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Richard Heinberg is the author of thirteen previous books, including The Party's Over, Powerdown, Peak Everything, and The End of Growth. He is Senior Fellow of the Post Carbon Institute and is widely regarded as one of the world's most effective communicators of the urgent need to transition away vis mere from fossil fuels. He lives in Santa Rosa, CA. vis mindre

Omfatter også følgende navne: R Heinberg, Richard Heinberg, Richard W. Heinberg

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The 11th Hour [2007 film] (2008) — Bidragyder — 50 eksemplarer

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This book raises many interesting/serious issues, and a few interesting ideas.

I think most people probably have some idea, perhaps only very generally, that e.g. oil is not in infinite supply; fewer people may have thought about other resources (water is something folks may have heard about.) Potash, rare earths, and some others come up if you read e.g. the Economist or some other similarly serious publications (I'm guessing probably not in USA Today...)

I think less often thought about is that these material resource issues all depend a great deal on energy supplies, and that energy supplies, in turn, rely on materials. Moving to renewables is not only difficult because of economic and technological/scientific issues, but because of material and energy issues; which in turn become economic and then technological/scientific issues.

The effect all that will have on the economy, again, might be thought about infrequently...

You get the idea, I think, of what the book discusses and how it argues. So why only three stars?

Despite what the book says addressing this very point, I don't see a neo-Malthusian crash coming; I do think credible, *major* economic reforms, and serious political changes, are needed re: energy generation and use, scientific and technological research and investment, environmental protections and harm mitigation. I think economics (both accounting and finance and "economics" as politics) needs to not only abandon the model of externalizing as many costs as possible, but adopt the model of internalizing as many costs as reasonable (obviously, at some point, you do have draw a circle around what you consider your model/system and, hence, what you are accounting for.) If we don't do those things... life will get very miserable for some people, even a lot of people, "progress" will likely grind to a halt for a while...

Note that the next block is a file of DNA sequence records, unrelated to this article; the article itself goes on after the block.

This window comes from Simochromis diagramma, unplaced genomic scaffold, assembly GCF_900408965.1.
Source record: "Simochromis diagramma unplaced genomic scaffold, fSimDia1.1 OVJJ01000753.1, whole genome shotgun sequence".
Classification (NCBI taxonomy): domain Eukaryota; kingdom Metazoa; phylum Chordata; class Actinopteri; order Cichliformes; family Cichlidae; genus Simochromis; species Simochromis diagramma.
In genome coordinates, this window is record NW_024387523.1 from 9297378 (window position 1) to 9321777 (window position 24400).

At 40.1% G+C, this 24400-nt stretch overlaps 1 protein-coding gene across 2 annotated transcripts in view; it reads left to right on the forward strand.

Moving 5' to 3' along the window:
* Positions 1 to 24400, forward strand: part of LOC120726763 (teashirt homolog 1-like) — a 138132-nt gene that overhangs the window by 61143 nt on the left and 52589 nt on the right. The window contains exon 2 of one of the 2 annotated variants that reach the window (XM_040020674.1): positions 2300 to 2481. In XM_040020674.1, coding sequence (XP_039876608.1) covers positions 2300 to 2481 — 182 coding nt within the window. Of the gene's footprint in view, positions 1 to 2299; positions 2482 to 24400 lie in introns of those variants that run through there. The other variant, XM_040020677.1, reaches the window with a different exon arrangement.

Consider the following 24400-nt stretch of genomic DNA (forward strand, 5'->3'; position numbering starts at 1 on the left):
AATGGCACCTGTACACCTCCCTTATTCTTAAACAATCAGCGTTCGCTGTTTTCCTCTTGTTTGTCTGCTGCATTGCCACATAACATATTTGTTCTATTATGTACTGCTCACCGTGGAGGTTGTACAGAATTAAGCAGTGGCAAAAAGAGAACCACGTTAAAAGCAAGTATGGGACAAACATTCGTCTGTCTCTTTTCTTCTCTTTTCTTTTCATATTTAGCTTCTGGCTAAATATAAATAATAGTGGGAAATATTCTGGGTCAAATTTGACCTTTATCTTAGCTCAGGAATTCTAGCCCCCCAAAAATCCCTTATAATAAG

I guess, for better or for worse, the book did not convince me I need to live on a commune and learn to shoe a horse. Which is where the book veers off to in it's last chapter, amid some (very interesting) discussion about alternative currencies and alternative economies. I don't see a collapse of high-tech civilizations as credible future scenario. Again, I admit that things could get hairy... but I'm not investing in yurts just yet.
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dcunning11235 | 16 andre anmeldelser | Aug 12, 2023 |
I struggle with nonfiction, but needed to do the research. After a typically dry beginning, the book became more like sitting in a favorite lecture with a compelling speaker. Really enjoyed it and he makes his points well.
Karla.Brandenburg | Aug 1, 2023 |
The definitive 'beginners guide' to peak oil. A highly readable and accessible treatment of the subject. The obligatory 'solutions' chapter at the end of the book is pretty fluffy though; you can probably afford to just skim over it.
EchoDelta | 10 andre anmeldelser | Nov 19, 2021 |
Some interesting (and some less than interesting) essays on the sociopolitical implications of peak oil and the sustainability of industrial civilization in general.

Not a general introduction to the concept of peak oil. Read Heinberg's excellent "Party's Over: Oil, War, and the Fate of Industrial Societies" for a more structured, accessible introduction to the topic if you're unfamiliar with the subject matter.

If you don't know much about peak oil, or if you lean right politically (given Heinberg's unmistakable left-liberal sensibility and politics), you should probably just skip this one.… (mere)
EchoDelta | 3 andre anmeldelser | Nov 19, 2021 |



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